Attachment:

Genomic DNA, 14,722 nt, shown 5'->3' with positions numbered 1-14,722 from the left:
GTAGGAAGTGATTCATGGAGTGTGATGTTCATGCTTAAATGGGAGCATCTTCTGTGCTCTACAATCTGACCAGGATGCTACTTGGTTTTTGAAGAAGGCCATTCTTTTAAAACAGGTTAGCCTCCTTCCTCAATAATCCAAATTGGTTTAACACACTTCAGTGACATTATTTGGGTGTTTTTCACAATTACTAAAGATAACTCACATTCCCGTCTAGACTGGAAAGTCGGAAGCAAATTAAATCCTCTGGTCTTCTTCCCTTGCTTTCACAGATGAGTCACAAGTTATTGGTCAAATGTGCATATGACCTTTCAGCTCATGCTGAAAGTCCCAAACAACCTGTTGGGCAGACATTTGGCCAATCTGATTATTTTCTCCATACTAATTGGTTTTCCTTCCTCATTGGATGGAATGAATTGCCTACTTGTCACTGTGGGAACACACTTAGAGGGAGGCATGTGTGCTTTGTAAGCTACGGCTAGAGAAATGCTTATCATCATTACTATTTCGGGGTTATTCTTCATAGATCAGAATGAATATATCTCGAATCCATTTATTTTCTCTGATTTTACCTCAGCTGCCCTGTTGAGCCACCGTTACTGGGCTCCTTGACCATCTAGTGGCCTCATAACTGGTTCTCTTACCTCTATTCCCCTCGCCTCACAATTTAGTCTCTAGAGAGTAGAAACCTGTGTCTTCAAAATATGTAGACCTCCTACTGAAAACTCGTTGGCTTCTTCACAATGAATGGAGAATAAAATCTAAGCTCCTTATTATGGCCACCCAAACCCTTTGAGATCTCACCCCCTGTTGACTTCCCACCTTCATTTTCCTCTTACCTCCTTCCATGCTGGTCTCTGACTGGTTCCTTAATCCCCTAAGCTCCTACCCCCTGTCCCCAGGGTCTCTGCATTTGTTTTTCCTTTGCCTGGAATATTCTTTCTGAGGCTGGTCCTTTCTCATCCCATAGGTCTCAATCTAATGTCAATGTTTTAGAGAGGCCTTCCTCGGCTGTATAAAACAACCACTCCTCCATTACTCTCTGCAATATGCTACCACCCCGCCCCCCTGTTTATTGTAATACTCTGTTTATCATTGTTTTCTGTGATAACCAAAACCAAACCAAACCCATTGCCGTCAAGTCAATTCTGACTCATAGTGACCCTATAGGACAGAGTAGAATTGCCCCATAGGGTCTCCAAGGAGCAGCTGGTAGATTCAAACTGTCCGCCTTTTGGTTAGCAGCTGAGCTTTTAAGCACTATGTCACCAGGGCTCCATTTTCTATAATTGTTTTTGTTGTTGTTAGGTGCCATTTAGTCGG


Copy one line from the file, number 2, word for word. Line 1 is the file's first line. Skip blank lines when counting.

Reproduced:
GTAGGAAGTGATTCATGGAGTGTGATGTTCATGCTTAAATGGGAGCATCTTCTGTGCTCTACAATCTGACCAGGATGCTACTTGGTTTTTGAAGAAGGCCATTCTTTTAAAACAGGTTAGCCTCCTTCCTCAATAATCCAAATTGGTTTAACACACTTCAGTGACATTATTTGGGTGTTTTTCACAATTACTAAAGATAACTCACATTCCCGTCTAGACTGGAAAGTCGGAAGCAAATTAAATCCTCTGGTCTTCTTCCCTTGCTTTCACAGATGAGTCACAAGTTATTGGTCAAATGTGCATATGACCTTTCAGCTCATGCTGAAAGTCCCAAACAACCTGTTGGGCAGACATTTGGCCAATCTGATTATTTTCTCCATACTAATTGGTTTTCCTTCCTCATTGGATGGAATGAATTGCCTACTTGTCACTGTGGGAACACACTTAGAGGGAGGCATGTGTGCTTTGTAAGCTACGGCTAGAGAAATGCTTATCATCATTACTATTTCGGGGTTATTCTTCATAGATCAGAATGAATATATCTCGAATCCATTTATTTTCTCTGATTTTACCTCAGCTGCCCTGTTGAGCCACCGTTACTGGGCTCCTTGACCATCTAGTGGCCTCATAACTGGTTCTCTTACCTCTATTCCCCTCGCCTCACAATTTAGTCTCTAGAGAGTAGAAACCTGTGTCTTCAAAATATGTAGACCTCCTACTGAAAACTCGTTGGCTTCTTCACAATGAATGGAGAATAAAATCTAAGCTCCTTATTATGGCCACCCAAACCCTTTGAGATCTCACCCCCTGTTGACTTCCCACCTTCATTTTCCTCTTACCTCCTTCCATGCTGGTCTCTGACTGGTTCCTTAATCCCCTAAGCTCCTACCCCCTGTCCCCAGGGTCTCTGCATTTGTTTTTCCTTTGCCTGGAATATTCTTTCTGAGGCTGGTCCTTTCTCATCCCATAGGTCTCAATCTAATGTCAATGTTTTAGAGAGGCCTTCCTCGGCTGTATAAAACAACCACTCCTCCATTACTCTCTGCAATATGCTACCACCCCGCCCCCCTGTTTATTGTAATACTCTGTTTATCATTGTTTTCTGTGATAACCAAAACCAAACCAAACCCATTGCCGTCAAGTCAATTCTGACTCATAGTGACCCTATAGGACAGAGTAGAATTGCCCCATAGGGTCTCCAAGGAGCAGCTGGTAGATTCAAACTGTCCGCCTTTTGGTTAGCAGCTGAGCTTTTAAGCACTATGTCACCAGGGCTCCATTTTCTATAATTGTTTTTGTTGTTGTTAGGTGCCATTTAGTCGG